Today was supposed to be a good day.
I woke up around 8 and that felt too early. Anything before ten these days feels ‘too early’ but then I remembered that I was late to clinical skills last session and so I got myself out of bed – I thought ‘it’s okay, I can sleep in tomorrow.’
I got dressed, warmed up my coffee and woke up hubs so I could get a ride to campus. Today we were doing a male genitourinary exam and digital rectal exam. Most practicing physicians have probably done hundreds of these exams but being a medical student, I obviously felt nervous. I also felt really grateful to the standardized patients who allow us access to their bodies so that we can learn to be better healers for our future patients, who allow us to perform exams that most would shy away from even when there is something wrong.
The majority of the first year of medical school, you learn about how humans work. You learn about the various mechanisms that allow our tickers to tick, our liver to flush out toxins, how the brain controls so many of those mechanisms. And once you feel like you’re finally getting a grasp on how we work, you get to second year and learn all the ways that we don’t. You learn about the pathology of each organ system and you start to wonder… how are any of us still alive and functioning? Life and living start feeling miraculous. And other than the bouts of ‘med student syndrome,’ (where we start thinking we have any disease we’re studying at the time) you really start to appreciate good health more than you ever have.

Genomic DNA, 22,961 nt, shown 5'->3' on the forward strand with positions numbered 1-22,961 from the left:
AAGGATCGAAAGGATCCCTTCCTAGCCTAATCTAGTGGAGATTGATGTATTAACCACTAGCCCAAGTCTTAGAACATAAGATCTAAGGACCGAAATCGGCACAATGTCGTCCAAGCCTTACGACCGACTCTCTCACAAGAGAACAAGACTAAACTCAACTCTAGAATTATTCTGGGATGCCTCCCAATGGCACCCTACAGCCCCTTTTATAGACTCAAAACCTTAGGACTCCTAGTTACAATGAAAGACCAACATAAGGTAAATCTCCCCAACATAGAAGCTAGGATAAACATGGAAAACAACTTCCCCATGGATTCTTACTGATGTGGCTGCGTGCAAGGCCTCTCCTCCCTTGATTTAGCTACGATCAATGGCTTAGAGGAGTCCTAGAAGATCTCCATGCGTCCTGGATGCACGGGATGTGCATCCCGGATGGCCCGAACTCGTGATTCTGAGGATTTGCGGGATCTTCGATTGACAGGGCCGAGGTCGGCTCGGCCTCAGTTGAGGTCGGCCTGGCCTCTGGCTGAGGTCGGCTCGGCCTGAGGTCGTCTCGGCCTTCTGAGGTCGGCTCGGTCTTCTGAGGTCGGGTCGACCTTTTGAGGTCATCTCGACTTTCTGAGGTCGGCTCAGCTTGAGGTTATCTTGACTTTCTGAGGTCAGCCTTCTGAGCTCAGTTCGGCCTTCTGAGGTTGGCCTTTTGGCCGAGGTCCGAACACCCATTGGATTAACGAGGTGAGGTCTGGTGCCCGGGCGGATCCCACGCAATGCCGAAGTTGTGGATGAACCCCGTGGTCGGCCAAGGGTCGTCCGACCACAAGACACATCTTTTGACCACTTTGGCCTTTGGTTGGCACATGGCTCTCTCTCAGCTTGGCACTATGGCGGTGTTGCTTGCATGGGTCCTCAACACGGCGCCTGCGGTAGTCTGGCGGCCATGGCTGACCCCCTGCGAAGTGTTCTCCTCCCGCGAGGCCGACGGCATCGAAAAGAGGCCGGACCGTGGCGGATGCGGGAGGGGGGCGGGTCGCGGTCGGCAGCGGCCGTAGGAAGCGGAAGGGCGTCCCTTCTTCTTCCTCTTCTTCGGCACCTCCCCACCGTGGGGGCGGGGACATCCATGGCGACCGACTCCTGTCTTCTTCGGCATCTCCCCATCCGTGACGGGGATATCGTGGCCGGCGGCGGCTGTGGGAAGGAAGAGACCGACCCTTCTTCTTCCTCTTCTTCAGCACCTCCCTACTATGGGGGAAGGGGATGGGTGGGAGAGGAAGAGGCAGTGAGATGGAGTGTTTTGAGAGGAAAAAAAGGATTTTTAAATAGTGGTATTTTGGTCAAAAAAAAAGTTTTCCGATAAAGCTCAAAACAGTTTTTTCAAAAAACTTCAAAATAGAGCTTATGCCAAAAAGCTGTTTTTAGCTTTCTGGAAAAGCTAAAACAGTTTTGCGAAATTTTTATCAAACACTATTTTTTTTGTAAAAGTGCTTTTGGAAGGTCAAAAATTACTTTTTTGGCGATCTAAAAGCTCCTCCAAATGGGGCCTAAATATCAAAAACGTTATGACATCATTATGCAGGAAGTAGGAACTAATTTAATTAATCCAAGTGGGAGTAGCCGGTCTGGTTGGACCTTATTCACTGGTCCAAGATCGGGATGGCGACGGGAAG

After clinical skills, I spent time getting fresh air and talking to one of my classmates about life, love, relationships, family planning, and so many other wonderfully real things. I’ve said it before and I’ll never stop saying it – I go to school with some of the best people I’ll ever know.
I went into the locker room and changed into my gym clothes. I walked over to the gym and just felt so so incredibly blessed. The weather was amazing, I had just had this conversation that made me feel all warm and fuzzy inside. I got on the elliptical and put in my twenty minutes.
And then in the middle of my exercises, I got this email:
When I saw the title of the email, I was definitely confused. I go to school in Riverside and while that’s minutes away from San Bernardino, we hardly ever get emails from the campus police department regarding things outside the immediate vicinity of campus. I opened the email and my heart just sank – ‘not again, this can’t be happening again.’